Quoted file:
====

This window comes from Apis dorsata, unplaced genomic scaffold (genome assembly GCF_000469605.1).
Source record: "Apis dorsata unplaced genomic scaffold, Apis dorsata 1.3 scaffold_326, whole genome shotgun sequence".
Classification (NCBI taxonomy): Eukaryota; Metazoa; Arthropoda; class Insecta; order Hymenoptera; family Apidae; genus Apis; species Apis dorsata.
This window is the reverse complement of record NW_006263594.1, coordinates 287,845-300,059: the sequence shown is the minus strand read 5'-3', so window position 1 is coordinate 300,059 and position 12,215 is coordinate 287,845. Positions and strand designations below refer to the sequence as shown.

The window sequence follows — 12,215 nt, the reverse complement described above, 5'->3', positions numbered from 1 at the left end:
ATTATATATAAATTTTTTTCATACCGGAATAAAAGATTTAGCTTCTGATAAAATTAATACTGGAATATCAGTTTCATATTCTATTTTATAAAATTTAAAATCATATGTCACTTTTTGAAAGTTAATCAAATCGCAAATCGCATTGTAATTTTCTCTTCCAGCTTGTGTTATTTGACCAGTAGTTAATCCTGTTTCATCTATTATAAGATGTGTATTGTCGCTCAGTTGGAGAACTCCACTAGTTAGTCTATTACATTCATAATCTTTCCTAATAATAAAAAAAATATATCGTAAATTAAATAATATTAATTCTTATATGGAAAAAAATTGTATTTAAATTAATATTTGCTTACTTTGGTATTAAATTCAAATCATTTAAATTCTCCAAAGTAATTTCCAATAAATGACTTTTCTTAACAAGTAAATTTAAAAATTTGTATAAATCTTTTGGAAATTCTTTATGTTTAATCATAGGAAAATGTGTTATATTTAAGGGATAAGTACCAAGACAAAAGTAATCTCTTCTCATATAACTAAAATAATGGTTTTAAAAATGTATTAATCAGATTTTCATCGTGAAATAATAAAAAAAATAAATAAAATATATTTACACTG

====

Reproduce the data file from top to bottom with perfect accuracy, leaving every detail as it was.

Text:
This window comes from Apis dorsata, unplaced genomic scaffold (genome assembly GCF_000469605.1).
Source record: "Apis dorsata unplaced genomic scaffold, Apis dorsata 1.3 scaffold_326, whole genome shotgun sequence".
Classification (NCBI taxonomy): Eukaryota; Metazoa; Arthropoda; class Insecta; order Hymenoptera; family Apidae; genus Apis; species Apis dorsata.
This window is the reverse complement of record NW_006263594.1, coordinates 287,845-300,059: the sequence shown is the minus strand read 5'-3', so window position 1 is coordinate 300,059 and position 12,215 is coordinate 287,845. Positions and strand designations below refer to the sequence as shown.

The window sequence follows — 12,215 nt, the reverse complement described above, 5'->3', positions numbered from 1 at the left end:
ATTATATATAAATTTTTTTCATACCGGAATAAAAGATTTAGCTTCTGATAAAATTAATACTGGAATATCAGTTTCATATTCTATTTTATAAAATTTAAAATCATATGTCACTTTTTGAAAGTTAATCAAATCGCAAATCGCATTGTAATTTTCTCTTCCAGCTTGTGTTATTTGACCAGTAGTTAATCCTGTTTCATCTATTATAAGATGTGTATTGTCGCTCAGTTGGAGAACTCCACTAGTTAGTCTATTACATTCATAATCTTTCCTAATAATAAAAAAAATATATCGTAAATTAAATAATATTAATTCTTATATGGAAAAAAATTGTATTTAAATTAATATTTGCTTACTTTGGTATTAAATTCAAATCATTTAAATTCTCCAAAGTAATTTCCAATAAATGACTTTTCTTAACAAGTAAATTTAAAAATTTGTATAAATCTTTTGGAAATTCTTTATGTTTAATCATAGGAAAATGTGTTATATTTAAGGGATAAGTACCAAGACAAAAGTAATCTCTTCTCATATAACTAAAATAATGGTTTTAAAAATGTATTAATCAGATTTTCATCGTGAAATAATAAAAAAAATAAATAAAATATATTTACACTG